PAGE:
IT’S NOT A DIET, IT’S A LIFESTYLE
IT’S AN EXPRESSION OF ALL MEDITERRANEAN HISTORY, A BLEND OF CULTURAL INFLUENCES AND CUSTOMS EXCHANGED OVER THE CENTURIES
In the Mediterranean — where the sun shines nearly every day and the landscapes are simply breathtaking – there exists a joie de vivre, a joy of living. Family, friends, nature, and food are very important. People know that those who choose enjoyment are usually happier, lead a more fulfilling life, and have less stress!
Normally when we talk about dieting, most people automatically think of a special way of eating that aims to control the types and amounts of food eaten to improve physical condition and reduce excess weight. The word ‘diet’ was adopted by the weight loss industry, to focus on weight loss or how many calories are burned. However, if one looks at the word’s origin, it is evident that ‘diet’ describes equal parts a person’s personal lifestyle and the food and drink consumed. The roots of the word ‘diet’ comes from two millennia-old cultures that helped found modern human civilization.
Back to the time when people started to think more about their health, it was the Greeks and Romans who researched, refined, and eventually taught concepts regarding it. This knowledge learned and shared, helped the early medical practitioners as they developed the foundations of today’s medicine.
It was the ancient Greeks who established the concept of “a sound mind in a sound body”, which is about balancing physical and mental well-being. Probably the most famous and important personality in this field was Hippocrates, a Greek physician from the classical era, whom we know today as the ‘father of medicine’.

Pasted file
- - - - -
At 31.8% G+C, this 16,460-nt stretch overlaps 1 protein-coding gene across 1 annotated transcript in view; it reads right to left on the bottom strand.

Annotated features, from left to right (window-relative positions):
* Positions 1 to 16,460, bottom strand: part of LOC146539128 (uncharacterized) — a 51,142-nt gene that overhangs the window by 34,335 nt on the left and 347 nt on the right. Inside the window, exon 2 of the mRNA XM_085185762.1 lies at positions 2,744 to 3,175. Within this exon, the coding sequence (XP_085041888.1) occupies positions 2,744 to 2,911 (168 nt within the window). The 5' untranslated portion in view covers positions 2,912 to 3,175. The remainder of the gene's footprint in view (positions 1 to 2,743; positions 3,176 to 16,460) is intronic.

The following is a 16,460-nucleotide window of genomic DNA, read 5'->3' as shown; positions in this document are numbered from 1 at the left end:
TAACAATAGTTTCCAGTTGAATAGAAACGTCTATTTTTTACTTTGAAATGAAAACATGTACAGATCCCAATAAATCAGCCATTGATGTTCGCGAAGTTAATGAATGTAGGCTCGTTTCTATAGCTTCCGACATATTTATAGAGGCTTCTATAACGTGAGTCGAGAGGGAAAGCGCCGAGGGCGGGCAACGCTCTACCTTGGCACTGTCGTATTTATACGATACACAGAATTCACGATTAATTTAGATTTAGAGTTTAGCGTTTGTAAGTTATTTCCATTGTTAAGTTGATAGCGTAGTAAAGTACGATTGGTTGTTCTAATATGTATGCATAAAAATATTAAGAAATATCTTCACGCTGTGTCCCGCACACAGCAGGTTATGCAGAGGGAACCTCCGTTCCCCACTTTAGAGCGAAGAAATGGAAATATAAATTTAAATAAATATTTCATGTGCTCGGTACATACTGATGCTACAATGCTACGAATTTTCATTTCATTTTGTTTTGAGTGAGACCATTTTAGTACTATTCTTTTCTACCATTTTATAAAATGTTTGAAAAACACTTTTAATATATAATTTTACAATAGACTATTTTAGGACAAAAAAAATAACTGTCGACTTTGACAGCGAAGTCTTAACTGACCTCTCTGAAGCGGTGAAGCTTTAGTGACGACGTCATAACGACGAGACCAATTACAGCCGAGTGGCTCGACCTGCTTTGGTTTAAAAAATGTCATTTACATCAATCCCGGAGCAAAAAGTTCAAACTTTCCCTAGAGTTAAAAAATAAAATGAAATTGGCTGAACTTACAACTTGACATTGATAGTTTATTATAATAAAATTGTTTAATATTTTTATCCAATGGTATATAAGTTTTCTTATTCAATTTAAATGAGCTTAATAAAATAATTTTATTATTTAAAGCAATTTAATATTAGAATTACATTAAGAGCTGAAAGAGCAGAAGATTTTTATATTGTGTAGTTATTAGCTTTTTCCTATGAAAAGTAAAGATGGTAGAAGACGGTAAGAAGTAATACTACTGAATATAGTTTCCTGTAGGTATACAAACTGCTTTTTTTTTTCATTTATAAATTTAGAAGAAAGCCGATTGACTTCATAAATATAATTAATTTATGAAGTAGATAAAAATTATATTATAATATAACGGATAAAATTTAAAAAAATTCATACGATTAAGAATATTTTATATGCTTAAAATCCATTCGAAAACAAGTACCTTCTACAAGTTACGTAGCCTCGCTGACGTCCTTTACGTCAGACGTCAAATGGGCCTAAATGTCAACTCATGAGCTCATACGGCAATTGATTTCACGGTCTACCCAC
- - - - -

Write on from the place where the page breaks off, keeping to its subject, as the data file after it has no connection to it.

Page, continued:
Heavily influenced by Greek methods, the Romans quickly adopted many of their ideas and developed their own concepts. A holdover from that era is the word ‘diet’. Just like the ancient Greek word δίαιτα – ‘diaita’, the Latin word ‘diaeta’ means something like ‘way of life’ and describes how each individual expresses his or her life.
The meaning is the same in both languages and describes the essential characteristics of human action in all aspects of everyday life including leisure time, participation in political and social life, physical activity, nutrition, working hours and productive activities to satisfy material and intellectual needs. From the learnings and teaching of the ancient Greeks and Romans about ‘diet’ we arrive at today’s Mediterranean diet, which is really a Mediterranean lifestyle; one that can be equated with enjoying life.
Due to the climate, culture and geography there are three divisible regions:
Albania, Bosnia & Herzegovina, Croatia, Cyprus, France, Italy, Malta, Monaco, Montenegro, Serbia, Slovenia, Spain and Portugal
Greece, Turkey, Syria, Lebanon, Palestine and Egypt
Libya, Algeria, Tunisia and Morocco